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Avian fiction excerpt

Thursday 8/29/19 An excerpt from "Hooded Owl (field watcher)."

There are times I have walked in places when people should be out and none are and I have wondered if during the interval of whatever I was doing—crying, pondering, fucking, dreaming—everyone else has been taken away to some other place and soon I’m going to learn this. Officially. Or as close to officially as I can get. After I check enough houses and make enough phone calls I’ll have to accept it. But then there will be some flurry of movement off in the distance. I’ll realize it’s a person leaving their house and getting into their car that is close to their front door, or a quick flash of a child in a backyard who is momentarily visible because it has collected a ball in the easement between houses.


It was just the two of us walking across a courtyard. The flagstones looked like chalk. I wanted to see if I could sink a nail into them. Fingernail. Every time I saw paintings of Jesus on the cross as a kid I wondered why his hands didn’t split in two, slide down the nails. How he stayed up there. If you nail a steak into the wall and come back later in the day to see what it looks like, you’ll find that the top part of it has split and the steak is on the ground.


“Holy shit, she reeked of pot, right?”


We had passed someone. I hadn’t noticed her, but then again I was looking at the flagstones. “I’m going to turn and look,” I said to myself, and I stopped and did. There was somebody. Not moving. I couldn’t see their face. Covered. They were looking at me. There was the triangle shape by where a nose probably was.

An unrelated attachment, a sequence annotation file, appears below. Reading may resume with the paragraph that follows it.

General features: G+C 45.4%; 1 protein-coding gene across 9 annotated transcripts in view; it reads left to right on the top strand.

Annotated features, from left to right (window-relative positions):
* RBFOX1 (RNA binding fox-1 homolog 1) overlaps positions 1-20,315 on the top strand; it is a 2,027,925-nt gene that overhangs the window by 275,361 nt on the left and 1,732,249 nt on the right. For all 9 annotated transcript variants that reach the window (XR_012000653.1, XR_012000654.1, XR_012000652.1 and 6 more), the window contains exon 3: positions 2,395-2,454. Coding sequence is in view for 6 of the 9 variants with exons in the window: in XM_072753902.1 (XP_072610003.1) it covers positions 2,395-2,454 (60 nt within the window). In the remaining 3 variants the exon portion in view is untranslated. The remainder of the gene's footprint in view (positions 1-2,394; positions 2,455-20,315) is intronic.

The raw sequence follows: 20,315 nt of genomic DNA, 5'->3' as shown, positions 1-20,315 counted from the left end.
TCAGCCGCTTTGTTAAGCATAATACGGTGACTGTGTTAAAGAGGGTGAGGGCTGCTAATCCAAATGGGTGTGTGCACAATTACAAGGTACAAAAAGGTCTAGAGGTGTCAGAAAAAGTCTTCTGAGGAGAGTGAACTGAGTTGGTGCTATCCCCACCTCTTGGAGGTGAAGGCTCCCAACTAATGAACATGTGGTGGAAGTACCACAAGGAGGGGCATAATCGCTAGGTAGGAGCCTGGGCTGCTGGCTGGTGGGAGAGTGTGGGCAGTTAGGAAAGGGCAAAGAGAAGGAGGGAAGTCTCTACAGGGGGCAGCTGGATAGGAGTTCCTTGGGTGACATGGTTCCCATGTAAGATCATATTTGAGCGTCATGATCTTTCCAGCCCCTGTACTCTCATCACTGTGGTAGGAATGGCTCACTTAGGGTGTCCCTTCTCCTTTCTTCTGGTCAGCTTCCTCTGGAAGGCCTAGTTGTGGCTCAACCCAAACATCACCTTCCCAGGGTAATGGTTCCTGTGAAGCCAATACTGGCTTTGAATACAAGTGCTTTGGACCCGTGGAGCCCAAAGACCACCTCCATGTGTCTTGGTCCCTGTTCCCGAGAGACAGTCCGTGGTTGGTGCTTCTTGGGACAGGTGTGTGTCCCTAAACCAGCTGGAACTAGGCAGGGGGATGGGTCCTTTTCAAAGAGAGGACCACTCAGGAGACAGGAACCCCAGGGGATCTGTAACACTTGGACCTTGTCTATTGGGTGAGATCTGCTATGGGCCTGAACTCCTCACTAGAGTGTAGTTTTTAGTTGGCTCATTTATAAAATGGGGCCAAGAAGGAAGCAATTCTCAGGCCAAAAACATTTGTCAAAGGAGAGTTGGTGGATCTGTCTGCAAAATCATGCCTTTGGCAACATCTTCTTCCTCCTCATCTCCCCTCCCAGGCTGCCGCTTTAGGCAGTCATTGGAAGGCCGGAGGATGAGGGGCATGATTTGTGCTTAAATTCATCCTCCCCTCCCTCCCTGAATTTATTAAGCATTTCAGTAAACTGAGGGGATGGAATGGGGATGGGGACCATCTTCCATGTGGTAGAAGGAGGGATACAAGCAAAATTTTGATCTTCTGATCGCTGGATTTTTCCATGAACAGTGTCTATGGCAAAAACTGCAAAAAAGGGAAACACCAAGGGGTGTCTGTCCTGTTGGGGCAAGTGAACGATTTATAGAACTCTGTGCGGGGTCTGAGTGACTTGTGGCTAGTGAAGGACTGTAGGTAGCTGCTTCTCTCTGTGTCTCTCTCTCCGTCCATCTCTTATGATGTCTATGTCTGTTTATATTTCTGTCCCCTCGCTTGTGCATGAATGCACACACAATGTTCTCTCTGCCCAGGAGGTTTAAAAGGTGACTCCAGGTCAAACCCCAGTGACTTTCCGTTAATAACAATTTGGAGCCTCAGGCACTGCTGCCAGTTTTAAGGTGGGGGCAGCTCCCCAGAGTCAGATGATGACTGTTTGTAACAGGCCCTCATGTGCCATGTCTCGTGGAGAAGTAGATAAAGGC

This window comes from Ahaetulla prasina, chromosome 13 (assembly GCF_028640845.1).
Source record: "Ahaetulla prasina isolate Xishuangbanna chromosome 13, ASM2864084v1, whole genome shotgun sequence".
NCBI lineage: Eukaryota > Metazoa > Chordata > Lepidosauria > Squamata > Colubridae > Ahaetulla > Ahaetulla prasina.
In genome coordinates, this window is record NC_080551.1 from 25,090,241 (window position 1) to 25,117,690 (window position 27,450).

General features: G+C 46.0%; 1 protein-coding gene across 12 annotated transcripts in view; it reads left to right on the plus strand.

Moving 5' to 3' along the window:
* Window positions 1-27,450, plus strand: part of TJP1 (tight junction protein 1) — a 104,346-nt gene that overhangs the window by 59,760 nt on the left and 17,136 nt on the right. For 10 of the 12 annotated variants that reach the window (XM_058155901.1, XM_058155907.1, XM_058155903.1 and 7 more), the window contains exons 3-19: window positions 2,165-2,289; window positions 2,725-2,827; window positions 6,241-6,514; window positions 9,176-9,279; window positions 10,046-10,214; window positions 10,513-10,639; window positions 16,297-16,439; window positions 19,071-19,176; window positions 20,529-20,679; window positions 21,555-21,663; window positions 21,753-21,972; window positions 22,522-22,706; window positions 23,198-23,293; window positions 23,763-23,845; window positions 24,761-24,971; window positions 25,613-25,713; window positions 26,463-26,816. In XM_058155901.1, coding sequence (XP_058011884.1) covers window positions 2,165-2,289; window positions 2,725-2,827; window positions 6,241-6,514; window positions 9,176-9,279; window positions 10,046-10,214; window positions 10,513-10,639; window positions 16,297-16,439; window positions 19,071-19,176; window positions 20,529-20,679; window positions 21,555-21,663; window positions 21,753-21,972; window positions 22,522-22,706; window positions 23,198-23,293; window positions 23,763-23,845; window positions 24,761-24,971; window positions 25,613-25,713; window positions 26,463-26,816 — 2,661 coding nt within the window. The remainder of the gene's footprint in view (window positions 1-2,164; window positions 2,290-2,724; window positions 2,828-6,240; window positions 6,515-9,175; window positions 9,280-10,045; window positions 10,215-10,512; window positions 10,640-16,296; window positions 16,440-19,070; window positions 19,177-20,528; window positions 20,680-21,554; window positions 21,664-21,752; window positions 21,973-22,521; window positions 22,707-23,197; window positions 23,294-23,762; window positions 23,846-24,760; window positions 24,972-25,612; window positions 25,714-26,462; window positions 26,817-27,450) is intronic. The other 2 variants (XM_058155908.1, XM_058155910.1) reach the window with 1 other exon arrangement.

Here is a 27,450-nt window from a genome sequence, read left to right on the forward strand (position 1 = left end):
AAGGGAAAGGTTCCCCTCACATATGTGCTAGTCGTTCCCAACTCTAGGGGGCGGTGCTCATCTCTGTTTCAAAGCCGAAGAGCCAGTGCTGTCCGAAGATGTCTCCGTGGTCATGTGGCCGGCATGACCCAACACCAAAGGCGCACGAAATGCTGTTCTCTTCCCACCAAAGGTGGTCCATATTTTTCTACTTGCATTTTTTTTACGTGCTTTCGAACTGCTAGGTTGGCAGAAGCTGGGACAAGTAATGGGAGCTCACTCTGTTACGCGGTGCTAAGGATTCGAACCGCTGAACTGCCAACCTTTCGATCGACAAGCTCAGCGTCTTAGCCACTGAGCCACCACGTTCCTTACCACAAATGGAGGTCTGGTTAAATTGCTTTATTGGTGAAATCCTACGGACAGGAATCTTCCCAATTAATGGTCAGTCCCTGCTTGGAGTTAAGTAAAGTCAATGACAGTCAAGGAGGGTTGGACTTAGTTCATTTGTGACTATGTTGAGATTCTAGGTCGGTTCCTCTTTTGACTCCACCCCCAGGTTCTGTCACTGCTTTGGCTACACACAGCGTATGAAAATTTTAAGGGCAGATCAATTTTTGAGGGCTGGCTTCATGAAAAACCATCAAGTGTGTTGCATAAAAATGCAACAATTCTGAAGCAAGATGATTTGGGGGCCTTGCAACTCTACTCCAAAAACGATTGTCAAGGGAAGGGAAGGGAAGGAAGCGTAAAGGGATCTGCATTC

“Oh yeah, that’s crazy,” I said, “That’s a lot of pot.”


In beds cold feet become warm on calves but I don’t think that calves give off any special degree of heat, I think that’s just how people work. A calf does not have special heat-granting utility. I guess you could say that when you don’t know someone anymore whom you wish to, whom you always wanted to—by which I mean, you wanted to know them until you didn’t know anyone anymore—that that is some kind of negative space. But you occupy it. See what I mean? There is always something in negative space, the white part of the page between the two lines, the strip of field between the two rows of forests. Owls get cold easily. Presumably they are not always cold when it is cold out. Something accounts for a difference.